The journey for a professional athlete is a rigorous one. They hone their physicality for years, competing from elementary school through college with the hopes that each step will take them to the next level in their athletic career.
Sometimes, the path may not end where it began. Quarterback Troy Aikman almost played baseball for the New York Mets. Basketball player Allen Iverson was the quarterback for his high school’s championship football team. Tim Duncan was a swimmer who only began his basketball career in the ninth grade after a hurricane destroyed the pool where he practiced. And Ogbonnia “Ogbo” Okoronkwo, one of the newest defensive ends for the Houston Texans, likewise had his mind set on other endeavors.
“I thought I was going to be a professional skater. That didn’t work,” Okoronkwo recalls. “I thought that I would be a writer—I even had a blog. I never really thought I’d be a professional athlete.”
That all changed in 2013 when Brian Randle, a health teacher and coach at Alief Taylor High School, suggested that he might excel at football. The advice led Okoronkwo to the turf, and his success as a defensive end afforded him offers from several schools, including Southern Methodist University and Texas Tech. What started out as a teacher’s belief that Okoronkwo was a natural football player became an opportunity for him to play at the collegiate level on an athletic scholarship.
He went on to attend the University of Oklahoma, where he earned the Big 12 Defensive Player of the Year award in 2017 while also being named second-team All-Big 12 in 2016 and first-team All-American in 2017. He recorded 21 sacks in his collegiate career, the second-most by a linebacker in Oklahoma history. After dominant junior and senior years, he was drafted into the NFL in 2018 by the Los Angeles Rams. In 2022, the Rams won the Super Bowl by defeating the Cincinnati Bengals, giving the franchise its second Vince Lombardi Trophy.
But even with a Super Bowl title already under his belt, Okoronkwo had his heart set on bringing one home.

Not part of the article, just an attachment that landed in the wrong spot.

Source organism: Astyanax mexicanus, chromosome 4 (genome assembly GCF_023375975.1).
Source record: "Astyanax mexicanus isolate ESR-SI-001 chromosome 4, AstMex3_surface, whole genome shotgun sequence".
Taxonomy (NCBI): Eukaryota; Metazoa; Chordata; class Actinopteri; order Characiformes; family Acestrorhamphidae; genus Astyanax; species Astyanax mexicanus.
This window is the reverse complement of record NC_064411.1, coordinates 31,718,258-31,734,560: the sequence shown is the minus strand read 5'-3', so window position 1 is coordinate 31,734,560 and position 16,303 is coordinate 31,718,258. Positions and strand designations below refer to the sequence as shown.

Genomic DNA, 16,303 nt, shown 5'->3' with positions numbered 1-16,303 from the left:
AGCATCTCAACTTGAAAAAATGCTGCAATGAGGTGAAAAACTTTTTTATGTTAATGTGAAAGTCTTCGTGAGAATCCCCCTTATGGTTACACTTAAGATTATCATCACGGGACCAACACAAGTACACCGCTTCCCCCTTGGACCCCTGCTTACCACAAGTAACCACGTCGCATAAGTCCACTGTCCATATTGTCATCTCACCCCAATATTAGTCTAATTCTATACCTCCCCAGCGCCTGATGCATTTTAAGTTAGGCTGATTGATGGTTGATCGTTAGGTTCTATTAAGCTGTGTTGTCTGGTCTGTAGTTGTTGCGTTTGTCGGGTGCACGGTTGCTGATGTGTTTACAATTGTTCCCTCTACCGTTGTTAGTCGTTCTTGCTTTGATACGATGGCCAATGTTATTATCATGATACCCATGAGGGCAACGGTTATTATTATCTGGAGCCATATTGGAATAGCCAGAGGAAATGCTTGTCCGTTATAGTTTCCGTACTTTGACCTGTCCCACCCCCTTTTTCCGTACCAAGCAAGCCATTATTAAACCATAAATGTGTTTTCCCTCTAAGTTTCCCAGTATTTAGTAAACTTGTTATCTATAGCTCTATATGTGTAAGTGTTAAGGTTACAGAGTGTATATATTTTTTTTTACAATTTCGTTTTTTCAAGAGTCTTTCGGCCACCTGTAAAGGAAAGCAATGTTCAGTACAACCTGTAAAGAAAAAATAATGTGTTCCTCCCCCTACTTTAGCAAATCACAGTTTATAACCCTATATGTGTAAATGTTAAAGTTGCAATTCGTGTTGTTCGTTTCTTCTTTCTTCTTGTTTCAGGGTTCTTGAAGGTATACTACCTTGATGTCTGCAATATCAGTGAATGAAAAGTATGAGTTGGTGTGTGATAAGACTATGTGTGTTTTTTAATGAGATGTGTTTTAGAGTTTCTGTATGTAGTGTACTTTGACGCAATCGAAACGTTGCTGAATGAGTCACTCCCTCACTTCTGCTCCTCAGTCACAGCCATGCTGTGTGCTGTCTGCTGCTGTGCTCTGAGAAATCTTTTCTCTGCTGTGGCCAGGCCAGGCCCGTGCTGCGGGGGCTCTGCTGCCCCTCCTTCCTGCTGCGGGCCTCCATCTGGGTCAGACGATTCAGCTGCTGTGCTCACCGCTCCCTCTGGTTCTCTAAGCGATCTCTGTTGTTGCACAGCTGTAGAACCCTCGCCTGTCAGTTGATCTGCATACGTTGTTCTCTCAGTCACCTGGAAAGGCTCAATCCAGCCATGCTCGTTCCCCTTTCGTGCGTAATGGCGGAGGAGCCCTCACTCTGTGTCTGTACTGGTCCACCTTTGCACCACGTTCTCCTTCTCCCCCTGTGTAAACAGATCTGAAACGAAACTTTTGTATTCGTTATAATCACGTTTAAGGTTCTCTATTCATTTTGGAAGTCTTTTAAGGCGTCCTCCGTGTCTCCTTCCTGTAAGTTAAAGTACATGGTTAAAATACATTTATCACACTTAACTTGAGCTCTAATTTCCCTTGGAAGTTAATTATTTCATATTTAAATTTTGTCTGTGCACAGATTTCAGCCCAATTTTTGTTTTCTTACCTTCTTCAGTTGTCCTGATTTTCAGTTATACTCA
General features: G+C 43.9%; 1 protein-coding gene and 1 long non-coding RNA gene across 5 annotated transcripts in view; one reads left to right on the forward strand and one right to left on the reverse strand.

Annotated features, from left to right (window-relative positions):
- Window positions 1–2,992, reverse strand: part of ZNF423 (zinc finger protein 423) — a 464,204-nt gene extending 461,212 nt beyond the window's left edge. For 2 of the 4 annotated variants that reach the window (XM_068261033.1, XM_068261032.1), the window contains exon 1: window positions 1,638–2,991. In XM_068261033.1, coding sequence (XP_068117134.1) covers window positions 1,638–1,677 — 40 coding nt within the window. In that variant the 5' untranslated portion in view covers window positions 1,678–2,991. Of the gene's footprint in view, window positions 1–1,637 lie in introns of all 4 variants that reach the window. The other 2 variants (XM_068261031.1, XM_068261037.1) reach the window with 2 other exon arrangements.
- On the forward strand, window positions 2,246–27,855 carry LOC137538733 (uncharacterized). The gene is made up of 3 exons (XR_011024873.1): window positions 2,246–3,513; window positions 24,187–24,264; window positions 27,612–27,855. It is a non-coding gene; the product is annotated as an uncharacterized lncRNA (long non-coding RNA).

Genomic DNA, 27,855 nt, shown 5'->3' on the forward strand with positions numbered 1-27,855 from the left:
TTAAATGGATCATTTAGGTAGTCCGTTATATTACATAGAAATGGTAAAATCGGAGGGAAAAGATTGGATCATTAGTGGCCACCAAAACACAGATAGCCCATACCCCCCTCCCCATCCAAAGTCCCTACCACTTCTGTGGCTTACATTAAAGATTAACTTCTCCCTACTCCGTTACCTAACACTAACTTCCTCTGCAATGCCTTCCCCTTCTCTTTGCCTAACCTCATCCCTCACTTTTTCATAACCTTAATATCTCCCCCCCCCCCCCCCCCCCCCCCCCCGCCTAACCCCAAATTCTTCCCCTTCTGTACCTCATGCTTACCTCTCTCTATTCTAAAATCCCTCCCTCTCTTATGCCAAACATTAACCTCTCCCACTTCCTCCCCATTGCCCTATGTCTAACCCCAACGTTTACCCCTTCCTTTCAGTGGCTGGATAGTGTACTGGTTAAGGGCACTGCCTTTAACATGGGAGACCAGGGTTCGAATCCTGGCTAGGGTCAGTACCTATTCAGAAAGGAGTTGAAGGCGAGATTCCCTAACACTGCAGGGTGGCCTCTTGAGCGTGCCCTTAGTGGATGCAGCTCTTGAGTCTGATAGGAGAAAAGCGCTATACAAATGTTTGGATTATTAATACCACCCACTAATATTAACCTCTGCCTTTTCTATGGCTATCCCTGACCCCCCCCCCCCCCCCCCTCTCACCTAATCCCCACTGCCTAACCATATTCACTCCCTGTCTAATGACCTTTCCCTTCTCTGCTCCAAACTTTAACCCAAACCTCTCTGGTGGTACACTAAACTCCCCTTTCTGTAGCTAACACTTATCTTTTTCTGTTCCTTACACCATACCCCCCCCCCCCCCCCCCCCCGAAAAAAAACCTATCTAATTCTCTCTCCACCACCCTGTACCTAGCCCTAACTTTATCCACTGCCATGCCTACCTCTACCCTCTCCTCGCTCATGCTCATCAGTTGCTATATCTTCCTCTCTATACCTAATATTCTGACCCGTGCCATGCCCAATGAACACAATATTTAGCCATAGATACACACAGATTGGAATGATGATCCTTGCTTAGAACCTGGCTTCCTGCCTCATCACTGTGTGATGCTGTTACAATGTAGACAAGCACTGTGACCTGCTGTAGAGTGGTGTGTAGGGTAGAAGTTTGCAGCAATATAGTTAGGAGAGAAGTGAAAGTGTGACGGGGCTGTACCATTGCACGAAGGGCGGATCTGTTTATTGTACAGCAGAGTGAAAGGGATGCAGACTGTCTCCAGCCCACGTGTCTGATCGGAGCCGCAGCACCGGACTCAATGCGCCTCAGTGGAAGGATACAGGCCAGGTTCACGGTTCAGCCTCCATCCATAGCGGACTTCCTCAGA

“Every athlete wants to come back home and win a championship,” Okoronkwo says. “Winning a championship in your home city is literally the dream.”
In March, Okoronkwo became one of the new faces signed to the Texans—helmed this season by a new head coach, Lovie Smith, a leader the defensive end is excited to work with.
“Coach Smith is a guy you want to follow,” Okoronkwo says. “He’s old-school. You can tell he’s genuine and cares about everyone; you’re not just a number to him. I have a lot of respect for him.”
Even with his eyes on the prize, Okoronkwo’s homecoming also grants him the opportunity to give back to the city, particularly the southwest Houston neighborhood of Alief. The neighborhood has produced and cultivated the talent of entertainers like Maxo Kream, Mo Amer, Lizzo, Tobe Nwigwe, Tisakorean, and Young Deji. The once-rural area has experienced so much growth since the ’70s that it is now one of the most diverse communities in Houston. Still, Alief remains a tight-knit community, and many of the celebrities who hail from the area waste no opportunity to represent Houston and pay it forward.
For Okoronkwo, the opportunity came through hosting a camp for aspiring football players at Crump Stadium in Alief. The free youth camp immediately filled up with kids excited to see the Super Bowl champion. In his words, the event wasn’t just for him, but for the community.
“It’s a beautiful thing,” he says. “It was important for me to have a camp because I want to be able to connect back to the community in person.”
Now that he’s back and acclimated to being in his hometown, Okoronkwo says he plans to set the standard on the field while providing resources to help uplift his community.
“You work hard to get to where you want to be, but don’t keep how you got there a secret,” he says. “I want to show the young men and women the importance of wellness and making healthy choices, because when I was that age, I wasn’t always doing that.”